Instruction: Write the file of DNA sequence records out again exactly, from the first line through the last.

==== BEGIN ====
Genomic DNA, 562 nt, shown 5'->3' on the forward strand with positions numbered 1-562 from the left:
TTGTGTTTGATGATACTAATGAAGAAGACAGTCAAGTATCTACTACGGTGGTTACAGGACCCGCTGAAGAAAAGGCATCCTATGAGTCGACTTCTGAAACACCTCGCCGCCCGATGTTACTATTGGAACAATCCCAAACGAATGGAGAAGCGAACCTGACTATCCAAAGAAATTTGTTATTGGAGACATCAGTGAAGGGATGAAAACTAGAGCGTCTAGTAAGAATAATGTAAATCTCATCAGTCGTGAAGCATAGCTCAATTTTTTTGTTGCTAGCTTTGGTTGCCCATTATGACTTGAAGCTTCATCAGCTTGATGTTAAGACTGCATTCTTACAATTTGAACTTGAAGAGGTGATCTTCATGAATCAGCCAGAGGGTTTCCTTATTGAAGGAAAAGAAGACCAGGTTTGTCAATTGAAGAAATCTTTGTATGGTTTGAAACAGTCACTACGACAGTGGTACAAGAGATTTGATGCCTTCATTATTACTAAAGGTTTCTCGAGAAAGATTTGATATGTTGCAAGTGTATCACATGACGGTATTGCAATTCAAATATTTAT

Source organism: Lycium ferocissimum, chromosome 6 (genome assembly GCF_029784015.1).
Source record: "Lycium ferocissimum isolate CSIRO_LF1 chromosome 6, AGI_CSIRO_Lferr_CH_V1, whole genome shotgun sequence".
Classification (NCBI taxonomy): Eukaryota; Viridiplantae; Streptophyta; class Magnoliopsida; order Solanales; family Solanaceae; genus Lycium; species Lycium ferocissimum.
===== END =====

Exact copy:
Genomic DNA, 562 nt, shown 5'->3' on the forward strand with positions numbered 1-562 from the left:
TTGTGTTTGATGATACTAATGAAGAAGACAGTCAAGTATCTACTACGGTGGTTACAGGACCCGCTGAAGAAAAGGCATCCTATGAGTCGACTTCTGAAACACCTCGCCGCCCGATGTTACTATTGGAACAATCCCAAACGAATGGAGAAGCGAACCTGACTATCCAAAGAAATTTGTTATTGGAGACATCAGTGAAGGGATGAAAACTAGAGCGTCTAGTAAGAATAATGTAAATCTCATCAGTCGTGAAGCATAGCTCAATTTTTTTGTTGCTAGCTTTGGTTGCCCATTATGACTTGAAGCTTCATCAGCTTGATGTTAAGACTGCATTCTTACAATTTGAACTTGAAGAGGTGATCTTCATGAATCAGCCAGAGGGTTTCCTTATTGAAGGAAAAGAAGACCAGGTTTGTCAATTGAAGAAATCTTTGTATGGTTTGAAACAGTCACTACGACAGTGGTACAAGAGATTTGATGCCTTCATTATTACTAAAGGTTTCTCGAGAAAGATTTGATATGTTGCAAGTGTATCACATGACGGTATTGCAATTCAAATATTTAT

Source organism: Lycium ferocissimum, chromosome 6 (genome assembly GCF_029784015.1).
Source record: "Lycium ferocissimum isolate CSIRO_LF1 chromosome 6, AGI_CSIRO_Lferr_CH_V1, whole genome shotgun sequence".
Classification (NCBI taxonomy): Eukaryota; Viridiplantae; Streptophyta; class Magnoliopsida; order Solanales; family Solanaceae; genus Lycium; species Lycium ferocissimum.